Our kids have had an exceptionally bad hand dealt to them the past few months. They’ve been separated from their entire social structure, their classrooms and all sense of normalcy. And parents have certainly struggled (to put it mildly) to keep up. So how can parents use this time at home ― whatever that looks like ― to teach their children other important life skills and foster their emotional intelligence? Enter EQ Not IQ, a package from HuffPost Parenting.
There are moments while parenting young children when their lack of emotional intelligence floors you. Like when they completely and utterly melt down because you tell them it’s not OK to feed the dog gum. Or when you coax them to see their actions through the eyes of someone else — hoping to foster just the teeniest bit of empathy — and they look back at you stonefaced.
What’s so hard as a parent (aside from getting through those moments while maintaining your cool) is knowing when to cut them slack because they’re actually acting in totally developmentally appropriate ways, and when to push them. In other words: How can we help our kids develop EQ while staying realistic about what their still-maturing hearts and brains can actually handle?
Here are five questions to ask to get a sense of how your child’s emotional intelligence stacks up — and to get your whole family thinking about how to work on this together.
Can my child describe his or her feelings?
First, a disclaimer: Emotional intelligence and EQ are not clinical terms, and they’re not concrete concepts that can be measured in any kind of standard way. If you’re concerned your child is struggling with emotional regulation or mental health issues, talk to their doctor. The questions in this piece are informal guideposts to get parents and kids thinking about these things; they’re not written in stone, and they’re certainly not diagnostic.
That said, emotional intelligence is important. ”[It] is the foundation of many important skills that begin in childhood and continue throughout our adult lives,” Steven Meyers, a professor of psychology at Roosevelt University in Illinois, told HuffPost. “These include the ability to feel empathy, to manage stress and frustrations, and to create close relationships with others.”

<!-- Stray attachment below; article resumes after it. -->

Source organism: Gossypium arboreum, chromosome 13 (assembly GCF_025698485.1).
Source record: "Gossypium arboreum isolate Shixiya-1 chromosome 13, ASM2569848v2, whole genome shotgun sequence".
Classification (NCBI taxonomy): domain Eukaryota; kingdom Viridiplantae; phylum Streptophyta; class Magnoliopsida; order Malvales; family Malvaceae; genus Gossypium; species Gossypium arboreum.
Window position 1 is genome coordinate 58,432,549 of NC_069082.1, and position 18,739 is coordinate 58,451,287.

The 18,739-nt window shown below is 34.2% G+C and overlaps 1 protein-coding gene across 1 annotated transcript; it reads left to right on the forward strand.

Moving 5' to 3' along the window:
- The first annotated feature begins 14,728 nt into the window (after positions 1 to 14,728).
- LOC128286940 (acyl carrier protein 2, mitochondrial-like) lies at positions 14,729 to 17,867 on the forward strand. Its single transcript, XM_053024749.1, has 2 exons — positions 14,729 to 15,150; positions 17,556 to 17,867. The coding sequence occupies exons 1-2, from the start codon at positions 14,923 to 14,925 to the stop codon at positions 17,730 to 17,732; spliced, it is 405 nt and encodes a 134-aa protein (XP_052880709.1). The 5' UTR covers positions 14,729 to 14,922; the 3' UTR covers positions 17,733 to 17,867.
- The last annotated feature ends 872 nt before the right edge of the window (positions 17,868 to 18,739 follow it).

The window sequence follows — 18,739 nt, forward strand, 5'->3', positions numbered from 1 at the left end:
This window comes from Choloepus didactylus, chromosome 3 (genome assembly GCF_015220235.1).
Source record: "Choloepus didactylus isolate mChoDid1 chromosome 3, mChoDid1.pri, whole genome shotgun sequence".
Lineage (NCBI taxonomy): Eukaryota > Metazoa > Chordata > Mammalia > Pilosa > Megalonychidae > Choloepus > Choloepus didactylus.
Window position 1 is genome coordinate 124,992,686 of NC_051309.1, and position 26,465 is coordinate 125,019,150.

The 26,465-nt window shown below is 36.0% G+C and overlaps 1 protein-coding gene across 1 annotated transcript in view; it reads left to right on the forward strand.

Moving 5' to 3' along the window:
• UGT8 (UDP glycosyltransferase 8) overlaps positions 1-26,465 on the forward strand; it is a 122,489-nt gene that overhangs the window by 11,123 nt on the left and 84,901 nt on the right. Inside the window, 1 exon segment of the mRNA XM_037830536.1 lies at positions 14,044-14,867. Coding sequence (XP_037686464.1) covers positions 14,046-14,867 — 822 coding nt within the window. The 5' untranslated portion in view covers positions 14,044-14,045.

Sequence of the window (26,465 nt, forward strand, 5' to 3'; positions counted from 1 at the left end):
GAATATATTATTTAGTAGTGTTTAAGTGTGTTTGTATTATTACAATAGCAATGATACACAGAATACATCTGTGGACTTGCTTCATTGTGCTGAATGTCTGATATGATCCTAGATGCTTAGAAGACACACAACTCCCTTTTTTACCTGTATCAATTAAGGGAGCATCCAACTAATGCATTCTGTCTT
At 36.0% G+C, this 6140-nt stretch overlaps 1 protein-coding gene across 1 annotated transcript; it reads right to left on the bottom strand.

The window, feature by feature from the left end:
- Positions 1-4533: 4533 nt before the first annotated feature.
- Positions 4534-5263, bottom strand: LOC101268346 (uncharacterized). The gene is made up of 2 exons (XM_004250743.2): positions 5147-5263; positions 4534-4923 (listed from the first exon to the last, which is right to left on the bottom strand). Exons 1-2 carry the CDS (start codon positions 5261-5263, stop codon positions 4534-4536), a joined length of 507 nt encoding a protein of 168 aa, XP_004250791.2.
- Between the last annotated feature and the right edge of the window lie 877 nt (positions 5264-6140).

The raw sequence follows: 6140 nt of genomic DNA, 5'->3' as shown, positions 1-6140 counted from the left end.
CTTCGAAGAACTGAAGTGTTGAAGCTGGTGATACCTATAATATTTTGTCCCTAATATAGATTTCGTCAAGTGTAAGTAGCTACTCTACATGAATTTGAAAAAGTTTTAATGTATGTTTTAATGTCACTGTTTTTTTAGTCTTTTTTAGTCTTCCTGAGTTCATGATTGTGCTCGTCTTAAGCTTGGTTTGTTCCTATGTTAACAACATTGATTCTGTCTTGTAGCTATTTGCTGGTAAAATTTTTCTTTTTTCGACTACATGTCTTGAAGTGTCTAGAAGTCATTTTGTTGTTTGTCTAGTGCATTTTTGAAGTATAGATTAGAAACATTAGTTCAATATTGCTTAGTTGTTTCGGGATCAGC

And the first part of developing emotional intelligence is learning to recognize emotions as they arise — which takes practice.
So, consider: How well do I think my child can describe his or her emotions when they arise? And can I help them get better at it?
This kind of work can start young, by helping your child deliberately name their emotions. When your toddler pouts, for example, say “You seem frustrated” or “You seem upset.” When they’re joyful, note that, too. Simple DIY-tools like mood meters and mood thermometers can help, too.
“The single best way to help a child to become more emotionally intelligent is to talk with them about feelings,” Meyers said. “I use the analogy of boxes of crayons when I discuss this with parents. Most children have the ‘starter pack’ when it comes to labeling feelings — mad, sad and glad. The goal is to move up to larger and larger boxes.”
Those bigger boxes include more nuance about different types of feelings, Meyers added, like the difference between feeling sad and guilty. Or the difference between feeling worried and panicked.
Can my child describe other people’s feelings?
Emotional intelligence isn’t just about understanding what’s going on internally; it is also about tuning in to other people’s feelings. So start noticing how well your kid seems to do that. One simple strategy? Ask them what they think characters in their favorite books are feeling, Meyers said.
Just don’t expect too much. Empathy takes time.